Sunday, 4 September, 2011

Miller’s Tale Suggested readings by Harriet Raghunathan

To start with:
Brewer, Derek. ‘The fabliaux’ in Rowland, Beryl, ed. Companion to Chaucer Studies. London and New York, 1968. (SDC)
Cooper, Helen. Oxford Guides to Chaucer. The Canterbury Tales. Oxford: Clarendon Press, 1989, pp 92-107. (JMC, useful to xerox)
Donaldson, E. Talbot. "Idiom of Popular Poetry in the Miller's Tale." English Institute Essays 1950. Rpt in his Speaking of Chaucer (New York: W.W. Norton and Co.,1970), pp. 13-29; also in Chaucer--The "Canterbury Tales": A Casebook, ed. by J.J. Anderson (London: Macmillan, 1974), pp. 143-60. (Widely available. Essential)
Knapp, Peggy. Chaucer and the Social Contest. New York: Routledge, 1990. (JMC and elsewhere) pp. 32-44.
Kolve, V.A. Chaucer and the Imagery of Narrative: The First Five Canterbury Tales. (Stanford, CA, 1984) pp. 158-216. In South Campus.
Neuss, Paula. "Double Entendre in the Miller's Tale." Essays in Criticism 24 (1974):325-40. [JMC]
Phillips, Helen. An Introduction to the Canterbury Tales: Reading, Fiction, Context. Basingstoke: Macmillan, 2000. (SDC) pp. 54-63. Useful introduction.

Blum, Martin. Negotiating Masculinities: Erotic Triangles in the Miller’s Peter Beidler ed. Masculinities in Chaucer: Approaches to Maleness in the Canterbury Tales and Troilus and Criseyde. Boydell and Brewer: Woodbridge, 1998.  DU lib. Good and clear
Brown, Peter and Andrew Butcher. The Age of Saturn: Literature and History in the Canterbury Tales. Oxford: Basil Blackwell, 1991 (Brit Council, DU. Probably has something good but I can’t recall.)
Hansen, Elaine Tuttle. Chaucer and the Fictions of Gender. Berkeley: Univ of California Press, 1992, pp. 223-36. (SSC) I believe you can get much of this online, probably at www. luminarium. Google it.
Knight, Stephen.  Geoffrey Chaucer. Oxford: Basil Blackwell, 1986.
Leicester, H. Marshall. ‘Newer Currents in Psychoanalytic Criticism and the Difference “It” makes: Gender and Desire in the Miller’s Tale.’ ELH 61 (1994) 473-499
Miller, Mark. Naturalism and its discontents in the Miller’s Tale. ELH 67 (2000) 1-44.
Patterson, Lee. “‘No Man His Reson Herde’ Peasant Consciousness, Chaucer’s Miller, and the Structure of the Canterbury Tales.” Literary Practice and Social Change in Britain 1380-1530, ed. Lee Patterson (1990) rpt in New Casebooks: Chaucer. Eds Valerie Allen and Ares Axiotis. Basingstoke:Macmillan, (1997) 167-92, a shorter version.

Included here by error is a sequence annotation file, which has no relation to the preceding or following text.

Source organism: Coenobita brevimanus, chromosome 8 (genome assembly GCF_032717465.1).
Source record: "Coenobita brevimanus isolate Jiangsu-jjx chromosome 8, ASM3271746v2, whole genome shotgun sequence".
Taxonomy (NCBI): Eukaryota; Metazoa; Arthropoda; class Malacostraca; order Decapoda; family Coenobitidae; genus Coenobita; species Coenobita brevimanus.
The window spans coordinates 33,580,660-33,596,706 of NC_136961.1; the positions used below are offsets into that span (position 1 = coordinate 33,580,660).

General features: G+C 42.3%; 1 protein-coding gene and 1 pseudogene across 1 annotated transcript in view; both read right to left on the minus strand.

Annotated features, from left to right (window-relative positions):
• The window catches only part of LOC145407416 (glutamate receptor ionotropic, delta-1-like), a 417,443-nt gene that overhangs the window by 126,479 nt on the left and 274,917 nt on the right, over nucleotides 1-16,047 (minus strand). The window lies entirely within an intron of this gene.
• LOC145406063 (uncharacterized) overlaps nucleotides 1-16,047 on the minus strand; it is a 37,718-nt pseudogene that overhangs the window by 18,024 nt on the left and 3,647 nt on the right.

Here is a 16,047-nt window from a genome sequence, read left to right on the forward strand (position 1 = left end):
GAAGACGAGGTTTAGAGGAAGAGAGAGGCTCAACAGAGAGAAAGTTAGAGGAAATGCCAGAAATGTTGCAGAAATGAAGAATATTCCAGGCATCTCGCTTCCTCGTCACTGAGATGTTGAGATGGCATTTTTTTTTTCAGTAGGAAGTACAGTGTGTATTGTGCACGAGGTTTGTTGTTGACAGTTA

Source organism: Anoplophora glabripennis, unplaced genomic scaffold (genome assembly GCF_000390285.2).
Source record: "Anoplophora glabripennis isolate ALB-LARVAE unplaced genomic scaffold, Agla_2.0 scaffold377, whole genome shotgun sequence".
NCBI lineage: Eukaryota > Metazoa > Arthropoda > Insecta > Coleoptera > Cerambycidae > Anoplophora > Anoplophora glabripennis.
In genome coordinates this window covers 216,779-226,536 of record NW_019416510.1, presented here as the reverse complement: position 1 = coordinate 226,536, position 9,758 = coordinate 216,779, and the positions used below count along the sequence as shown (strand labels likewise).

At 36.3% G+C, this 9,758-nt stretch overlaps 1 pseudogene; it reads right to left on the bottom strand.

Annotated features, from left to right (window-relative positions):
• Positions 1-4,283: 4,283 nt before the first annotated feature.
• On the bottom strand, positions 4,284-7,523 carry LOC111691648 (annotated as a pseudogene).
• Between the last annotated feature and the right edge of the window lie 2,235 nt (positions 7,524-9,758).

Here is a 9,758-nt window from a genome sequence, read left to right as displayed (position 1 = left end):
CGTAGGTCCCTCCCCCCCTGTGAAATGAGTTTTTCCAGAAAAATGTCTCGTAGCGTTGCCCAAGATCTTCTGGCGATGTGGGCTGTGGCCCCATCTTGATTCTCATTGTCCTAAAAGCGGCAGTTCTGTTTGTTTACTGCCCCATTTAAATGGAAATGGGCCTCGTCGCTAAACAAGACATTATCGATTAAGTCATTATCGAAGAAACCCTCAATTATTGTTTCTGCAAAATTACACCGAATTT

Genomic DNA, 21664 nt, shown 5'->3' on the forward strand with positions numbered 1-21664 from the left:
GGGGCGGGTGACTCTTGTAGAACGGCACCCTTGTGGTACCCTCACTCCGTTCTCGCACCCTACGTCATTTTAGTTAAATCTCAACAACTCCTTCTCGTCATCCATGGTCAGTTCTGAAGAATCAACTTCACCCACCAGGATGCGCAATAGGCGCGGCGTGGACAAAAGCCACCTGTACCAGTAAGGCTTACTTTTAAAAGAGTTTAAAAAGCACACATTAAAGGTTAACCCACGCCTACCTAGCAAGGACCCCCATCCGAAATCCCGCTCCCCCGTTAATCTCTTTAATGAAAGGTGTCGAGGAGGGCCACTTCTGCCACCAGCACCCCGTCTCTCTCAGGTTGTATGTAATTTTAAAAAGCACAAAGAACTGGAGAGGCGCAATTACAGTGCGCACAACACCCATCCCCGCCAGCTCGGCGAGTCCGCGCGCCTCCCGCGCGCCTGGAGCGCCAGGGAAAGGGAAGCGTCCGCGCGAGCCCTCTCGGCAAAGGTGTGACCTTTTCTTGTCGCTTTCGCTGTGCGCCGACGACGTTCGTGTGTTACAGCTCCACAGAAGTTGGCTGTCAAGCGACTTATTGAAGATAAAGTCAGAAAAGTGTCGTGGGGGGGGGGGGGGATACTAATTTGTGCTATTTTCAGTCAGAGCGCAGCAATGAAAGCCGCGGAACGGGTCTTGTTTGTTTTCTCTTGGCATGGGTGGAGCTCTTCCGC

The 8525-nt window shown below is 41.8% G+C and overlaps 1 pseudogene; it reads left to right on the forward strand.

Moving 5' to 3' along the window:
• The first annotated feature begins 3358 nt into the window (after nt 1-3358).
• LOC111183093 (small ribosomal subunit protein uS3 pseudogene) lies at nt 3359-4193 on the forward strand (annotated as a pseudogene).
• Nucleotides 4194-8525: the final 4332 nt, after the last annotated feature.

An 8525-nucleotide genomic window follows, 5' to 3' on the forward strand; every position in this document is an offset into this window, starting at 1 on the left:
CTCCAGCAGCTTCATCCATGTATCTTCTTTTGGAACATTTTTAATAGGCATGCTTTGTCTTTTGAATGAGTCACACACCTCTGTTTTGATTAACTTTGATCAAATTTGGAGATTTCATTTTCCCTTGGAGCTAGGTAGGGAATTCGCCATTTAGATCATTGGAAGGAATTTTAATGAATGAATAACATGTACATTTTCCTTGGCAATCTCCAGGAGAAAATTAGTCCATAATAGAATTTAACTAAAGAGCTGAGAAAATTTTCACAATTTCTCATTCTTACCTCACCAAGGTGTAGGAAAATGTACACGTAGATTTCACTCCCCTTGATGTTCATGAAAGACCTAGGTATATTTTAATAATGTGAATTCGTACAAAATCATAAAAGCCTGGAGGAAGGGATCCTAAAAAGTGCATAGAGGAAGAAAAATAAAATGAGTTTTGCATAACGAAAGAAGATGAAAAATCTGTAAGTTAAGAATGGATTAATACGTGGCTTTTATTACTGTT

Rowland, Beryl "Chaucer's Blasphemous Churl: A New Interpretation of the Miller's Tale." In Chaucer and Middle English Studies in honour of Rossell Hope Robbins. Ed. by Beryl Rowland. London: George Allen & Unwin, 1974, pp. 43-55. (SDC, I think. Focuses on Christian allusions and the sins represented in the main characters. Read alongside Kolve, above, who warns against taking Christian allusions too seriously.  If Rowland is not available, check the index to DW Robertson ‘s Preface to Chaucer (Princeton 1962) for refs to Miller’s Tale, to get an idea of the ‘Christian exegetical’ reading of the text.

The following are available in SDC if anyone wants to try them. (ChauR= Chaucer Review)
Kevin S. Kiernan, “The Art of the Descending Catalogue, and a Fresh Look at Alison” ChauR 10 (1975)1-16
Peter Beidler    ChauR 12 (1977)    Art and Scatology in MillT.
Jos. A. Dane    ChauR 14 (1980)    Mechanics of comedy in MillT
Patrick Gallacher    ChauR 18 (1983)    Perception & reality in MillT
Catherine T Kacz    ChauR 18 (1983)    Ch's beard-making

Stolen from JMC maybe available elsewhere.
Farrell, T. J.    “Privacy in the Miller’s Tale” ELH 56 (1989) On privacy, see also Peter Goodall, ‘Allone, withouten any compaignye’: Privacy in the first fragment of the Canterbury Tales.
Melissa Furrow    ELH 56 89   “ME fabliaux and modern myth” [fabliau elements appear in romance]

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